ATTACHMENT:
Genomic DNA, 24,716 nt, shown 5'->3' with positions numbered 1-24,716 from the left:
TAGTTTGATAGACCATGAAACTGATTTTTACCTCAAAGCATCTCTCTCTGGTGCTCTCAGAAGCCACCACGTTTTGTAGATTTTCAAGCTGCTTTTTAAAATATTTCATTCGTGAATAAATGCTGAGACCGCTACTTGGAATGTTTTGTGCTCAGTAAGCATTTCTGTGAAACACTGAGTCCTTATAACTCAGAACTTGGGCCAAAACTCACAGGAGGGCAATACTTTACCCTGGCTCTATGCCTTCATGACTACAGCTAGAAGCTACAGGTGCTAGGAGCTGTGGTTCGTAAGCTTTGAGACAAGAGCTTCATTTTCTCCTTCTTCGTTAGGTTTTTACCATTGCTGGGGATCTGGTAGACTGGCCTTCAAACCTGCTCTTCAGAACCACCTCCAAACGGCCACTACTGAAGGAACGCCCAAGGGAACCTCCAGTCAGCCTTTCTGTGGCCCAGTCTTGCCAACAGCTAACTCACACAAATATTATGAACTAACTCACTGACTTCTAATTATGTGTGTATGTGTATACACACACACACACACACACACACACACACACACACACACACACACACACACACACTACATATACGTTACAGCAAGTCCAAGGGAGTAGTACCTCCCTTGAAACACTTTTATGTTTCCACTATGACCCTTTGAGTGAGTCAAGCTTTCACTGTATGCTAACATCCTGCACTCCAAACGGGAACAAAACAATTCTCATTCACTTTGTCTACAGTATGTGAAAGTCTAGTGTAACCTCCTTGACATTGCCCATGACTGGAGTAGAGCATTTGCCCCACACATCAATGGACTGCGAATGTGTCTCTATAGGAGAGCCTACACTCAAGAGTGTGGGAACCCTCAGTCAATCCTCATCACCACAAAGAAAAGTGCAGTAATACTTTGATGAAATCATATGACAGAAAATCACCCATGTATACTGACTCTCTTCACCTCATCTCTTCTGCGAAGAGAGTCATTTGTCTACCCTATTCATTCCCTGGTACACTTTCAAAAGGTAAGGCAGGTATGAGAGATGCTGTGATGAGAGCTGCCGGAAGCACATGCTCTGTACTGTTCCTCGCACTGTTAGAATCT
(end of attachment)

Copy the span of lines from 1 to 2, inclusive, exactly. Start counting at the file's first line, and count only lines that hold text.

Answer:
Genomic DNA, 24,716 nt, shown 5'->3' with positions numbered 1-24,716 from the left:
TAGTTTGATAGACCATGAAACTGATTTTTACCTCAAAGCATCTCTCTCTGGTGCTCTCAGAAGCCACCACGTTTTGTAGATTTTCAAGCTGCTTTTTAAAATATTTCATTCGTGAATAAATGCTGAGACCGCTACTTGGAATGTTTTGTGCTCAGTAAGCATTTCTGTGAAACACTGAGTCCTTATAACTCAGAACTTGGGCCAAAACTCACAGGAGGGCAATACTTTACCCTGGCTCTATGCCTTCATGACTACAGCTAGAAGCTACAGGTGCTAGGAGCTGTGGTTCGTAAGCTTTGAGACAAGAGCTTCATTTTCTCCTTCTTCGTTAGGTTTTTACCATTGCTGGGGATCTGGTAGACTGGCCTTCAAACCTGCTCTTCAGAACCACCTCCAAACGGCCACTACTGAAGGAACGCCCAAGGGAACCTCCAGTCAGCCTTTCTGTGGCCCAGTCTTGCCAACAGCTAACTCACACAAATATTATGAACTAACTCACTGACTTCTAATTATGTGTGTATGTGTATACACACACACACACACACACACACACACACACACACACACACACACACACACACACTACATATACGTTACAGCAAGTCCAAGGGAGTAGTACCTCCCTTGAAACACTTTTATGTTTCCACTATGACCCTTTGAGTGAGTCAAGCTTTCACTGTATGCTAACATCCTGCACTCCAAACGGGAACAAAACAATTCTCATTCACTTTGTCTACAGTATGTGAAAGTCTAGTGTAACCTCCTTGACATTGCCCATGACTGGAGTAGAGCATTTGCCCCACACATCAATGGACTGCGAATGTGTCTCTATAGGAGAGCCTACACTCAAGAGTGTGGGAACCCTCAGTCAATCCTCATCACCACAAAGAAAAGTGCAGTAATACTTTGATGAAATCATATGACAGAAAATCACCCATGTATACTGACTCTCTTCACCTCATCTCTTCTGCGAAGAGAGTCATTTGTCTACCCTATTCATTCCCTGGTACACTTTCAAAAGGTAAGGCAGGTATGAGAGATGCTGTGATGAGAGCTGCCGGAAGCACATGCTCTGTACTGTTCCTCGCACTGTTAGAATCT